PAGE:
Several large service providers in the Nordic and Baltic regions, such as Telia and Telenor, have already started using the analysis tool SubSearch for their telecom customer support organizations to meet the need for advanced personalized technical support.


As a result, customers receive a personalized service experience with faster resolution times.



Three smartphones with mock-up screens visualizing a series of notifications
















2. Advanced technical self-service in your smartphones

The next step is to make hyper-personalized customer service available to consumers where they spend a lot of time – in their smartphones. Many organizations find it difficult to match data with customer experiences and evaluate how their customers perceive their products, especially in real-time.


Open APIs enable customers to get hyper-personalized technical support straight in their smartphones. They could receive the same information that a support agent sees in their analysis tool, but in a customized format in their service providers' brand app, around the clock.


For example, if the customer is in an area with planned maintenance work affecting 5G capacity for four hours, the vast majority (90%)** want to be informed about this via an app notification. They also wish to be proactively informed about maintenance work in areas where they are often located, such as at work or home.


Another example is during a service disruption for voice calls, texts, or data. Despite major disruptions where some customers are affected for several hours, sometimes days, very few (0.3%)** contact customer support to report their perceived problems.

The great thing about open APIs is that they can be used for various purposes. A technical self-service API in the 5G generation should at least inform customers if the service delivery does not meet the required level, what the problem is, how it can be solved, and when it will be resolved.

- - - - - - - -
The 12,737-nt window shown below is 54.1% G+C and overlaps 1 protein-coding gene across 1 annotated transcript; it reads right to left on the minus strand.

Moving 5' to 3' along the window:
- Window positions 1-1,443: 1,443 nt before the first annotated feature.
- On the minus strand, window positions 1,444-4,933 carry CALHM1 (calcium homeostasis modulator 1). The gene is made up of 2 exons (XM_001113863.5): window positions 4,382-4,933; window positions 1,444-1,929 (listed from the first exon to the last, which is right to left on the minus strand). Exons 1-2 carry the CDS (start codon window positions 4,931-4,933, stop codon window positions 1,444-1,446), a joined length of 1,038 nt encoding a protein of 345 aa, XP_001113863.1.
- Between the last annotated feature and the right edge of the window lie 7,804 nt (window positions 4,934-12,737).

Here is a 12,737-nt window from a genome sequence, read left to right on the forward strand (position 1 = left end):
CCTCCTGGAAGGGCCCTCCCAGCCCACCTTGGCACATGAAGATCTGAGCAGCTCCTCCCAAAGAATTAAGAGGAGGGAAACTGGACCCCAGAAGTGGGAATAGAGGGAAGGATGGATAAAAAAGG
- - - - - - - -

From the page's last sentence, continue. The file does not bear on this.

To proactively prevent customers from experiencing a degraded service level, an API should also return information back to the Network Operations Center (NOC). This simplifies how the NOC prioritizes known trouble tickets and creates a seamless feedback loop.


As a result, it is possible to steer operations towards a much more proactive customer experience center.

A person holding a tablet with a home control screen of the households IoT devices

3. Increase of IoT with self-service

IoT has been around for several years and is not a new concept. Thanks to 5G, with its lower latency and improved technical reliability, the number of IoT devices will increase significantly, as most market experts advocate.


Several of these newer IoT devices, such as home alarms and thermostats, can notify the owner when they need maintenance work. With new technologies like 5G and Augmented Reality (AR), many consumers can carry out this work independently at home with the help of clear instructions in an app. Of course, the same information should be shared with the product manufacturer to prevent future problems and improve the customer experience.


A woman sitting in front of her laptop and waving with her right hand.

4. Accessibility to Video Support

For occasions where AR and app instructions are not sufficient to solve the problem, the next step is video support. With the better connection that 5G offers, ultra-crisp video calls to 5G customer support can be carried out.


The technician can observe the issues firsthand through video, which simplifies troubleshooting and guidance to solve the problem step by step, even in the case of complex technical problems.

One thing is for sure - the service providers' customer service will need to change with 5G, especially the technical support.